New Insights in Imaging     

Take-home points

  • As a masquerade syndrome, vitreoretinal lymphoma presents multiple diagnostic challenges, including atypical clinical presentations, which may include a misleading initial response to steroids and false-negative biopsies.
  • Definitive diagnosis allows for targeted therapy. Vitreoretinal surgeons have several methods available to them to acquire diagnostic tissue, including vitreous biopsies, fine needle aspiration biopsies, retinal/subretinal biopsies and sequencing technologies.
  • Retinal and subretinal pigment epithelium biopsies are more likely to provide a definitive diagnosis and retinal specialists should consider them during the initial diagnostic procedures in highly suspicious cases.
  • Adjunct multimodal imaging and an effective collaboration with cytopathology can’t be overemphasized to maximize diagnostic yield.


Dr. Hamdan is a research fellow at the Cole Eye Institute of the Cleveland Clinic.

Dr. Mammo, Dr. Sharma and Dr. Srivastava specialize in uveitis and vitreoretinal diseases at Cole Eye Institute. Dr. Srivastava is also director of vitreoretinal fellowships.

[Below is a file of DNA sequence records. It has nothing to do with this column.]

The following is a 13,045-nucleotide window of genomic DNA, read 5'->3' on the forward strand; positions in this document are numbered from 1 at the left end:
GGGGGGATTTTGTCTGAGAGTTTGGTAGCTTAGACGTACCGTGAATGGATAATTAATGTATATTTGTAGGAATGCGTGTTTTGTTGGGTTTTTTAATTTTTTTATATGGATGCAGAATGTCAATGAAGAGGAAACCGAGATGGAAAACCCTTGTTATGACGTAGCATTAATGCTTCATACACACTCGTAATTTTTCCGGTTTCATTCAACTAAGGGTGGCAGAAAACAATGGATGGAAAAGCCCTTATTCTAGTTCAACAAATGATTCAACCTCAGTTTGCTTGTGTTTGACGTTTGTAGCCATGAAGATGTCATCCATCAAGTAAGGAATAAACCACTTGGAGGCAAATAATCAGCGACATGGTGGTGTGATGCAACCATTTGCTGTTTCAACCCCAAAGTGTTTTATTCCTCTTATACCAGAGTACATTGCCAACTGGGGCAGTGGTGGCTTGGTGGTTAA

DISCLOSURES: Dr. Hamdan has no relevant relationships to disclose.

Dr. Mammo served on an advisory board for Alimera Sciences.

Dr. Srivastava disclosed relationships with Bausch + Lomb, Regeneron Pharmaceuticals, Novartis, jCyte, Adverum Biotechnologies, Zeiss, EyePoint Pharmaceuticals and Eyevensys.

Dr. Sharma disclosed relationships with Allergan/AbbVie, EyePoint, Clearside Biomedical, Bausch + Lomb, Genentech/Roche, Regeneron, RegenxBio, Apellis IONIS, Santen and Gilead.

Vitreoretinal lymphoma presents multiple diagnostic challenges because of its atypical clinical presentation, which may include misleading initial response to steroids and false-negative biopsies. As a masquerade syndrome, vitreoretinal lymphoma requires a high suspicion and reliance on good cytopathology for a definitive diagnosis. 

Clinicians have historically used vitreous biopsies and fine-needle aspiration biopsies (FNAB) to diagnose inflammatory, neoplastic or infectious ocular diseases in the posterior segment because these methods provide good accessibility and a low likelihood of complications.1-8